Demand on candles has grown due to severe power shortage in the Syrian capital, Damascus, and other areas under the Assad regime's control amid a fuel crisis that disrupted not only power plants but also civilians' generators.
With the start of the civil war in 2011, the electricity infrastructure in Syria was severely damaged by the intense attacks of the regime forces and internal conflicts. However, the power crisis has exacerbated since last month.
Meanwhile, electricity is provided uninterruptedly for 24/7 hours in areas under the control of the opposition in the northern regions, thanks to Turkish and Syrian private power companies.
Damascus is one of the regions under the control of the regime where most power cuts are experienced, according to local sources.
Anadolu reporters have taken photos of the streets in the city that were plunged into darkness.
In the capital, where hundreds of thousands of families live, electricity is provided for only one hour in 12 hours. However, in the districts where the Assad regime officials live in Damascus, power cuts last two hours a day, at most.
Power-deprived people of Damascus charge their batteries, electronic devices and phones with electricity provided two hours a day.
Locals pay electricity bills of about $3 per month for just 60 hours of consumption, while the salaries of civil servants average around $20.
Candles on demand
Due to the fuel crisis that has deepened since in December, locals cannot use power generators and have resorted to candles.
Thus, the demand for candles in the regime-controlled areas increased even more, doubling the price of candles that were sold for 500 Syrian liras ($0.19) each, in Damascus last month.
Families struggling with poverty need to light at least three or four candles a day. Some families with better financial situation are trying to light their homes with battery-connected led lights.
On the black market in Damascus, $1 is equivalent to about 7,000 Syrian liras.
The US Wall Street Journal reported on 15 January that Iran restricted the monthly supply of cheap oil to its ally, the Assad regime. Citing people familiar with the issue, the report said Iranian officials informed their Syrian counterparts of the new price of $70 per barrel due to high demand in winter.
Iran had previously sold oil to the Syrian regime for $30 per barrel, according to the same report.
Syrian newspaper, Watan, which is known for being close to the Assad regime, quoted an anonymous Iranian source on 16 January, who denied the Wall Street Journal's report.
There was no official statement from the Iranian authorities on the matter.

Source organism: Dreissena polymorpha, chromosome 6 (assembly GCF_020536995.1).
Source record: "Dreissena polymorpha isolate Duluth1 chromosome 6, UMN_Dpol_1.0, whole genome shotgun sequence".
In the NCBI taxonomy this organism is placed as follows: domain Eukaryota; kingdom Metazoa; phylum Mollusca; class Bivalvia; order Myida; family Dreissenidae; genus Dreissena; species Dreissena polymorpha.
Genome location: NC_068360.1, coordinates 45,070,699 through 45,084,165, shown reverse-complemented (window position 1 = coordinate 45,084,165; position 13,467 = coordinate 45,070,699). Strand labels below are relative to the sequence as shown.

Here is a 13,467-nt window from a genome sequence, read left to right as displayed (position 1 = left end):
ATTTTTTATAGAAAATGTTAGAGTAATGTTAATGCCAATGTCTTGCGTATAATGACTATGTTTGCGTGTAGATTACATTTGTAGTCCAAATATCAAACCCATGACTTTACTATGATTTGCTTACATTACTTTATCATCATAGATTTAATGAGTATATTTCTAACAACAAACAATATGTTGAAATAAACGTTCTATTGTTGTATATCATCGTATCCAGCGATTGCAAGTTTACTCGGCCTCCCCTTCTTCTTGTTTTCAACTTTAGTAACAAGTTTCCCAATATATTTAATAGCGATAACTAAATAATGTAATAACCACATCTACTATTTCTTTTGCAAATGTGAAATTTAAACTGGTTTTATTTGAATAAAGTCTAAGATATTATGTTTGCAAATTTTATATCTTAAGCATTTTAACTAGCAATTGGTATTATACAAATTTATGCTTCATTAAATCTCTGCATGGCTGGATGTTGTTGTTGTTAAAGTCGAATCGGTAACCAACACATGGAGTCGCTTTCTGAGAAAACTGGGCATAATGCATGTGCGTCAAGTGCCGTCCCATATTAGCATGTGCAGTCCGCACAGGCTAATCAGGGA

After the start of the civil war in Syria, Iran has sold oil to the Assad regime on favourable terms.
Sinan Hatahet, a senior researcher at the Istanbul-based Omran Centre for Strategic Studies, told Anadolu: "There were 13 power plants in the country before the civil war in Syria. Some 60 per cent of them were working with natural gas, 35 per cent with fuel and 5 per cent with hydroelectricity."
He said the power plants and power grid infrastructure in Aleppo, Idlib, Homs and Damascus were badly damaged during the civil war. "That the fuel crisis in the regime-controlled area has peaked is the main reason for the deepening of the electricity crisis in the recent period."
He continued: "There is no gas or fuel to run the power plants. Also, there is a great loss of energy in the production and distribution phase due to the lack of maintenance at power plants. These power plants need maintenance, but most of the spare parts needed are made in Germany and the West."
Hatahet stressed that the Assad regime is not capable to restore the electricity sector in Syria to its pre-war condition.
YPG/PKK control most of energy resources in Syria
The YPG/PKK terror group continues to occupy more than 70 per cent of Syria's oil resources with US support, which stands as the main reason for the electricity and fuel crisis in the country.
The YPG/PKK-occupied the eastern Deir Ez-Zor and north-eastern Hasakah provinces have the richest energy resources in Syria in terms of oil and natural gas.
Near the border with Iraq, Deir Ez-Zor is home to Syria's largest energy resources.
In September 2017, the terrorist group YPG/PKK captured Koniko, the largest gas facility in the north-eastern countryside of Deir Ez-Zor. It also occupied Syria's largest oil field, Al-Omar, in October same year.
The oil refineries in the country are under the control of the regime forces.
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